Home > Posts > HowTo: Save screenshot of a control hosted on a WinForm

HowTo: Save screenshot of a control hosted on a WinForm

I’m trying to automate grabbing of activity screenshots from ClipFlair Activity Gallery, but most command-line screen capturing tools, like SiteShoter and IECapt fail to get an image from Silverlight content (they get just a background color).

Some other opensource tool that I could tweek was ThumbPage, but  that didn’t support command-line and needed to disable Silverlight hardware acceleration in the webpage source (that is not define enableGPUAcceleration Silverlight param or set it to false) to grab the Silverlight content too in the image. This is probably because that tool was written in VB6 and must be using plain GDI instead of GDI+ or other newer graphics API, but I’m not sure if that’s the issue with the h/w acceleration.

So, I started making my own WinForms-based tool in Visual Studio. The following sample code is based on ArsenMkrt’s reply at StackOverflow, but this one allows you to capture a control in your form (my tool has a WebBrowser control in it and want to capture just its display). Note the use of PointToScreen method:

//Project: WebCapture
//Filename: ScreenshotUtils.cs
//Author: George Birbilis (http://zoomicon.com)
//Version: 20130820

using System.Drawing;
using System.Windows.Forms;

namespace WebCapture
{
  public static class ScreenshotUtils
  {

    public static Rectangle Offseted(this Rectangle r, Point p)
    {
      r.Offset(p);
      return r;
    }

    public static Bitmap GetScreenshot(this Control c)
    {
      return GetScreenshot(new Rectangle(c.PointToScreen(Point.Empty), c.Size));
    }

    public static Bitmap GetScreenshot(Rectangle bounds)
    {
      Bitmap bitmap = new Bitmap(bounds.Width, bounds.Height);
      using (Graphics g = Graphics.FromImage(bitmap))
        g.CopyFromScreen(new Point(bounds.Left, bounds.Top), 
                         Point.Empty, bounds.Size);
      return bitmap;
    }

    public const string DEFAULT_IMAGESAVEFILEDIALOG_TITLE = "Save image";
    public const string DEFAULT_IMAGESAVEFILEDIALOG_FILTER =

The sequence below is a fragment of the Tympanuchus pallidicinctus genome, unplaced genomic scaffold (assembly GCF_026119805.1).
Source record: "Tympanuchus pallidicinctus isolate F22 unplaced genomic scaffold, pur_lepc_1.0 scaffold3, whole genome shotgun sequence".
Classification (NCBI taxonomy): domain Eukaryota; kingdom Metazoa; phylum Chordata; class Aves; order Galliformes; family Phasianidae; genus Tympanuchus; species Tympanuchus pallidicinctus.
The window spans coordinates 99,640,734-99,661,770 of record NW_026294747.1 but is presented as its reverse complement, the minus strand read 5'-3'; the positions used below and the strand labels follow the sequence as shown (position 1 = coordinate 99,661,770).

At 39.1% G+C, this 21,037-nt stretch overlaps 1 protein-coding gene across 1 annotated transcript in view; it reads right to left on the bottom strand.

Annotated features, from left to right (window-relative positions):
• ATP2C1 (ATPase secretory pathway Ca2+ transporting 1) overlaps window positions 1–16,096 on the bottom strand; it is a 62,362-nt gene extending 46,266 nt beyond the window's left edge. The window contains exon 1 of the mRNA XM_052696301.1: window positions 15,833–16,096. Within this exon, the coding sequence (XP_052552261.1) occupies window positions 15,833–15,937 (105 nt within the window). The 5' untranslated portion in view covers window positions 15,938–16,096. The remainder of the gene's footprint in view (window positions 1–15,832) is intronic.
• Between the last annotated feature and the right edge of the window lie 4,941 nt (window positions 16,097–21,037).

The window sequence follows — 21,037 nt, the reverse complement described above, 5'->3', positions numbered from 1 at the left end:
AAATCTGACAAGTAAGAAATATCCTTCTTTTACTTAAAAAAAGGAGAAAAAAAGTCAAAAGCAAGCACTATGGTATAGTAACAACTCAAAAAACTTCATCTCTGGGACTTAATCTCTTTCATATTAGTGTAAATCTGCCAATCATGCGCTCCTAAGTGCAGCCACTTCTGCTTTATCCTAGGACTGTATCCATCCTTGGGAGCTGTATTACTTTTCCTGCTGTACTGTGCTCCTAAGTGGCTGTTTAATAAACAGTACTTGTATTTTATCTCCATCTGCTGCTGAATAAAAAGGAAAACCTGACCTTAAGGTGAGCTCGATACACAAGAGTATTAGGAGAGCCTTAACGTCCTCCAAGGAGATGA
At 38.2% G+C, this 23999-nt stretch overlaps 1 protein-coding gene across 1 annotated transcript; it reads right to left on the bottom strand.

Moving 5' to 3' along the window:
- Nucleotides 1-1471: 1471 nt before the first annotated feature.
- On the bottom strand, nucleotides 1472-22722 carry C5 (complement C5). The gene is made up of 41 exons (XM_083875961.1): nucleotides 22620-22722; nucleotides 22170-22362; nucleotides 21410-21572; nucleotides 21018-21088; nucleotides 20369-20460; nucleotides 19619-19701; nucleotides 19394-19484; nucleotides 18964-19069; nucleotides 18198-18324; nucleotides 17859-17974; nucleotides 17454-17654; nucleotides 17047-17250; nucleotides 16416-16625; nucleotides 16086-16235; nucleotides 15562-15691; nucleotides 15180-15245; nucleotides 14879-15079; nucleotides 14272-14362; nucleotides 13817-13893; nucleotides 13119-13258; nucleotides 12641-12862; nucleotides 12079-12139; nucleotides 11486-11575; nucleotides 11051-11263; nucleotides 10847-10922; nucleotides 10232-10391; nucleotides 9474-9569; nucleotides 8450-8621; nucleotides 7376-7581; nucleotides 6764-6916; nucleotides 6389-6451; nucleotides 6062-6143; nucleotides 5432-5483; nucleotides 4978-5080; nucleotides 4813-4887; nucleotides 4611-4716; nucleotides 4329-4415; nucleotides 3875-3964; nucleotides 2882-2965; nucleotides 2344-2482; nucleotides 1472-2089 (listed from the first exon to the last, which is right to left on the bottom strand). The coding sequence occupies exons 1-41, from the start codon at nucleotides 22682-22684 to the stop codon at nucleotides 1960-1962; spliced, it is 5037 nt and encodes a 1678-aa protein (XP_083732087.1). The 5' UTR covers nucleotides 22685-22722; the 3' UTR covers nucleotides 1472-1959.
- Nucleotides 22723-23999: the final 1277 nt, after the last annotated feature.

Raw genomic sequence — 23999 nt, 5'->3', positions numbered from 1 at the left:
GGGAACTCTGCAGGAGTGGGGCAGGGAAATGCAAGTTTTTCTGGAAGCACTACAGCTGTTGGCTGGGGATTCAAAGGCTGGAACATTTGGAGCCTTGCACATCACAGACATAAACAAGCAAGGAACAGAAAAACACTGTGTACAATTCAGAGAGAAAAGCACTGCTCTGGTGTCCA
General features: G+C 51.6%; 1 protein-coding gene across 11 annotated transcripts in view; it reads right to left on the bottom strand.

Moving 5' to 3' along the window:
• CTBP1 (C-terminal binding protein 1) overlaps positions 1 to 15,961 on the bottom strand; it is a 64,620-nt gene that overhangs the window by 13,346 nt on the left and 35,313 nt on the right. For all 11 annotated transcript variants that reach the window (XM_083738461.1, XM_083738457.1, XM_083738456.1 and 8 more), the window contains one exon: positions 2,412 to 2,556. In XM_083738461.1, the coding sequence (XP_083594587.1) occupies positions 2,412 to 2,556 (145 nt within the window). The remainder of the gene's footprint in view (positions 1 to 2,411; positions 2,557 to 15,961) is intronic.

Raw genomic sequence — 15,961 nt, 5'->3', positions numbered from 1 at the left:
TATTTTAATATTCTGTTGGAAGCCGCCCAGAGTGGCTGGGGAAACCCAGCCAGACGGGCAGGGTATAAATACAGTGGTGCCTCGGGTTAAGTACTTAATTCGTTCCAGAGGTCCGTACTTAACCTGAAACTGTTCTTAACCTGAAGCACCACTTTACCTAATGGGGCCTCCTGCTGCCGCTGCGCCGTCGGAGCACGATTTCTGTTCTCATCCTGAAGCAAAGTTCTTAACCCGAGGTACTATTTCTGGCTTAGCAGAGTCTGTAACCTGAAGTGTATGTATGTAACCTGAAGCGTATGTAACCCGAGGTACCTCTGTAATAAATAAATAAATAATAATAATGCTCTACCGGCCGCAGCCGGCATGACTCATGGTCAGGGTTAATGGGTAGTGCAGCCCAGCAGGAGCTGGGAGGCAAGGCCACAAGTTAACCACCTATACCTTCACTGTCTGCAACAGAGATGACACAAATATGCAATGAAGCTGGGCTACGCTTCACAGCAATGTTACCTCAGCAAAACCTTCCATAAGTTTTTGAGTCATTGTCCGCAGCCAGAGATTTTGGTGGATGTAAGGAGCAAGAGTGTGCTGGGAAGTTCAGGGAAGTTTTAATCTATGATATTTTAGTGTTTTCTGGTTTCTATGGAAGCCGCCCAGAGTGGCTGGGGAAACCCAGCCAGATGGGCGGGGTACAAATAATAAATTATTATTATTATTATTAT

"PNG Image (*.png)|*.png|JPEG Image (*.jpg)|*.jpg|Bitmap Image (*.bmp)|
*.bmp|GIF Image (*.gif)|*.gif";

//*** NOTE: the string above is a single line, split it for posting here ***//

    public static SaveFileDialog GetImageSaveFileDialog(
      string title = DEFAULT_IMAGESAVEFILEDIALOG_TITLE, 
      string filter = DEFAULT_IMAGESAVEFILEDIALOG_FILTER)
    {
      SaveFileDialog dialog = new SaveFileDialog();

      dialog.Title = title;
      dialog.Filter = filter;

      return dialog;
    }

    public static void ShowSaveFileDialog(this Image image, 
                                          IWin32Window owner = null)
    {
      using (SaveFileDialog dlg = GetImageSaveFileDialog())
        if (dlg.ShowDialog(owner) == DialogResult.OK)
          image.Save(dlg.FileName);
    }

  }
}

Note the “using” clause above, it makes sure that the local variable g of type Graphics is Disposed immediately after the respective clause exits, instead of leaving any allocated resources for the garbage collector to handle. Plus the compiler makes sure the “g” variable isn’t use at the following code in that method by mistake (which could occur if you disposed it there by hand instead).

Having the Bitmap object you can just call Save on it:

private void btnCapture_Click(object sender, EventArgs e)
{
  webBrowser.GetScreenshot().Save("C://test.jpg", ImageFormat.Jpeg);
}

The above assumes the Garbage Collector (aka GC) will grab the bitmap, but maybe it’s better to assign the result of someControl.getScreenshot() to a Bitmap variable, then dispose that variable manually when finished, especially if you’re doing this grabbing often (say you have a list of webpages you want to load and save screenshots of them):

private void btnCapture_Click(object sender, EventArgs e)
{
  Bitmap bitmap = webBrowser.GetScreenshot();
  bitmap.ShowSaveFileDialog();
  bitmap.Dispose(); //release bitmap resources
}

 

Update:

Now WebCapture tool is ClickOnce-deployed from the web (also has nice autoupdate support thanks to ClickOnce) and you can find its source code at http://ClipFlair.codeplex.com.

Speaking of ClickOnce, I noticed that if at the autoupdate dialog shown when you launch the app from its desktop shortcut (and there’s a new version available) you press “Skip”, it won’t offer you this update anymore when you launch an app (I hope that when an even newer update is there it will prompt you), but you can override that behaviour by going to the installation page for your ClickOnce app (where you installed it from in the first place) and press the “Install” button there.

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